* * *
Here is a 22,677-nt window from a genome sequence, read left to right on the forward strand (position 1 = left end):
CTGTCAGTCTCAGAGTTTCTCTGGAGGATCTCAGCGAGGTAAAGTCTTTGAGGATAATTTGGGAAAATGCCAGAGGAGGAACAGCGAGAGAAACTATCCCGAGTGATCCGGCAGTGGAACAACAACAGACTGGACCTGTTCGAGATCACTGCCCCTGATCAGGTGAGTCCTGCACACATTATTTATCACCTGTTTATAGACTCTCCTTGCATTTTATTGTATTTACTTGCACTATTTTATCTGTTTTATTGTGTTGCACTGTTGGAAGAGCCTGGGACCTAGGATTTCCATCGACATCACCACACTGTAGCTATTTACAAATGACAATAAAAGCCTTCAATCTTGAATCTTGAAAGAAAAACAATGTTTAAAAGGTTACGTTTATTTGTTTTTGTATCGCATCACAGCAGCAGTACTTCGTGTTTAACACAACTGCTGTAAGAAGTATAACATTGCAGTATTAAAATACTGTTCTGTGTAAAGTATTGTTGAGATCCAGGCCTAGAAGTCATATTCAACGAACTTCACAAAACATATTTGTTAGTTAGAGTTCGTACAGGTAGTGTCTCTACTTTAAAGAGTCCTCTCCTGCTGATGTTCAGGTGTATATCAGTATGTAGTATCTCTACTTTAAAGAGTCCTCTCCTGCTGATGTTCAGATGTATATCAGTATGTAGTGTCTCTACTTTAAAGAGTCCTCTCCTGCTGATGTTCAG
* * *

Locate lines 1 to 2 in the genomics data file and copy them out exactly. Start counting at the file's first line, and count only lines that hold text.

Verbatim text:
Here is a 22,677-nt window from a genome sequence, read left to right on the forward strand (position 1 = left end):
CTGTCAGTCTCAGAGTTTCTCTGGAGGATCTCAGCGAGGTAAAGTCTTTGAGGATAATTTGGGAAAATGCCAGAGGAGGAACAGCGAGAGAAACTATCCCGAGTGATCCGGCAGTGGAACAACAACAGACTGGACCTGTTCGAGATCACTGCCCCTGATCAGGTGAGTCCTGCACACATTATTTATCACCTGTTTATAGACTCTCCTTGCATTTTATTGTATTTACTTGCACTATTTTATCTGTTTTATTGTGTTGCACTGTTGGAAGAGCCTGGGACCTAGGATTTCCATCGACATCACCACACTGTAGCTATTTACAAATGACAATAAAAGCCTTCAATCTTGAATCTTGAAAGAAAAACAATGTTTAAAAGGTTACGTTTATTTGTTTTTGTATCGCATCACAGCAGCAGTACTTCGTGTTTAACACAACTGCTGTAAGAAGTATAACATTGCAGTATTAAAATACTGTTCTGTGTAAAGTATTGTTGAGATCCAGGCCTAGAAGTCATATTCAACGAACTTCACAAAACATATTTGTTAGTTAGAGTTCGTACAGGTAGTGTCTCTACTTTAAAGAGTCCTCTCCTGCTGATGTTCAGGTGTATATCAGTATGTAGTATCTCTACTTTAAAGAGTCCTCTCCTGCTGATGTTCAGATGTATATCAGTATGTAGTGTCTCTACTTTAAAGAGTCCTCTCCTGCTGATGTTCAG